By William “Skip” Deegans
In 1923, the Greenbrier County Courthouse was the scene for one of the most sensational trials in West Virginia history. William Blizzard (shown on the left in the undated photo), a union organizer, was charged with treason for his purported organizing of what came to be called the “Armed March.”
In an effort to organize the miners in Logan and Mingo County, an army of some 10,000 miners marched from Marmet in Kanawha County to Logan County where they were met by Logan County Sheriff Don Chafin and 2,000 non-union supporters and volunteers. A week-long battle ended when President Harding sent in federal troops to restore order. A Logan County deputy sheriff and two deputized miners were shot to death.
The case against Blizzard began in Logan County, but the defense secured a change to venue to Jefferson County. In the same trial, three other marchers were charged with treason and murder. Miners and their wives moved into Jefferson County to drum up support for the accused. The miners even organized a baseball team to play the local team, but were careful to let the Jefferson boys win. While the jury failed to convict Blizzard, Walter Allen was found guilty of treason and the Rev. J. B. Milburn and one of his sons were convicted of second-degree murder. Witnesses testified Blizzard was not seen at the scene until after the march started, and as far as they knew he had not taken part in the preparations.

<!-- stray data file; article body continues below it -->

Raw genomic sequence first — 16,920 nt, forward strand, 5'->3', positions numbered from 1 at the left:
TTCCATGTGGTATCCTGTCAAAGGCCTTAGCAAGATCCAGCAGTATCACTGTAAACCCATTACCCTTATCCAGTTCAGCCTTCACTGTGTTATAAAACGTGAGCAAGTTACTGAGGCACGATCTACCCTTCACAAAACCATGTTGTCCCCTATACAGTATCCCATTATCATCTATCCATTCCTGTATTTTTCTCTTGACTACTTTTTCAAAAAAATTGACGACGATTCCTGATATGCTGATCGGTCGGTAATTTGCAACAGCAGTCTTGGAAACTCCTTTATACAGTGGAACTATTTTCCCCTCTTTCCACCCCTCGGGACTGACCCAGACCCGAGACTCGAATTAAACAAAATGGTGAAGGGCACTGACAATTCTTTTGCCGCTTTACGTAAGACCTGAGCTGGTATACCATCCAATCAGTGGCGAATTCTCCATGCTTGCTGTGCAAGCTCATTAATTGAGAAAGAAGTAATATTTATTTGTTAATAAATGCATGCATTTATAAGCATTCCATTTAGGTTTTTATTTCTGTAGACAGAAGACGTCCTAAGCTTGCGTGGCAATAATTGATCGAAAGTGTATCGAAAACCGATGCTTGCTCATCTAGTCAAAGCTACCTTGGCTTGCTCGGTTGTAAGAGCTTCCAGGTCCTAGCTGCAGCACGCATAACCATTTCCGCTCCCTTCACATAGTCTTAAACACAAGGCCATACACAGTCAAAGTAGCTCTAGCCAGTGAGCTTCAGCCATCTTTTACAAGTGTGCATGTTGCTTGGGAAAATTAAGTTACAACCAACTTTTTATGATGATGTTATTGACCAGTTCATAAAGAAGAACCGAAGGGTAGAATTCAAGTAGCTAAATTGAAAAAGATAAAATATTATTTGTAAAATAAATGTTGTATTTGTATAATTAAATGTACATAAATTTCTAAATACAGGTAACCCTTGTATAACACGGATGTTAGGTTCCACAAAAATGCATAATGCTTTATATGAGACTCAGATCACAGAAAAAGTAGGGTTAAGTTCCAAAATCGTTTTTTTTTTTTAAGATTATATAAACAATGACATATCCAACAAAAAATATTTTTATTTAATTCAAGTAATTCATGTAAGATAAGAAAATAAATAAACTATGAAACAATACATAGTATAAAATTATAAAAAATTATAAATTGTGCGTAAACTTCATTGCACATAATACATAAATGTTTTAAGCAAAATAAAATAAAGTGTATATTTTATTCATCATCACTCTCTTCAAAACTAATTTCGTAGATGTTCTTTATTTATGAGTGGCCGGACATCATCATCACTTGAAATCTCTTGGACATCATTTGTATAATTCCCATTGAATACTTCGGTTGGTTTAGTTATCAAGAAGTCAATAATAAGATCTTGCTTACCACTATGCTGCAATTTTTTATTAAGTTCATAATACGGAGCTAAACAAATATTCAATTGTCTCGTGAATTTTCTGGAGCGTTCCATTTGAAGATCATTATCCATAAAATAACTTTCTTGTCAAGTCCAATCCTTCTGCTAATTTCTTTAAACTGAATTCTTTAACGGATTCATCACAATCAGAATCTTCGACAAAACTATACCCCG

The Court recognized the right to continue Blizzard’s trial and honored a change of venue to Greenbrier County. In an effort to dampen the publicity around the trail, Lewisburg’s newspaper, The Greenbrier Independent, warned the people of Greenbrier County to “keep their hands off the cases” and refused to publish any stories about the trial. Ronceverte’s The West Virginia News, however, covered the trial. Howard Harrah, a Clintonville farmer and foreman of the jury, was accused (perhaps unjustly) of receiving $600 to hang the jury. His wife testified “I’ve searched his pockets many times unbeknown to him, and if he had any of the money they said he took, I would have found it.”
Citing the publicity from The West Virginia News and a circular that had been widely distributed in the county, Greenbrier County Judge S. H. Sharp ordered another change of venue. The case against Blizzard was moved to Fayette County, but in 1924, the State of West Virginia threw in the towel and dropped its indictment against Blizzard who went on to work as a union organizer for many years. Historians have concluded that Blizzard was probably the “general” of the armed march and may have been instrumental in securing arms for the marchers.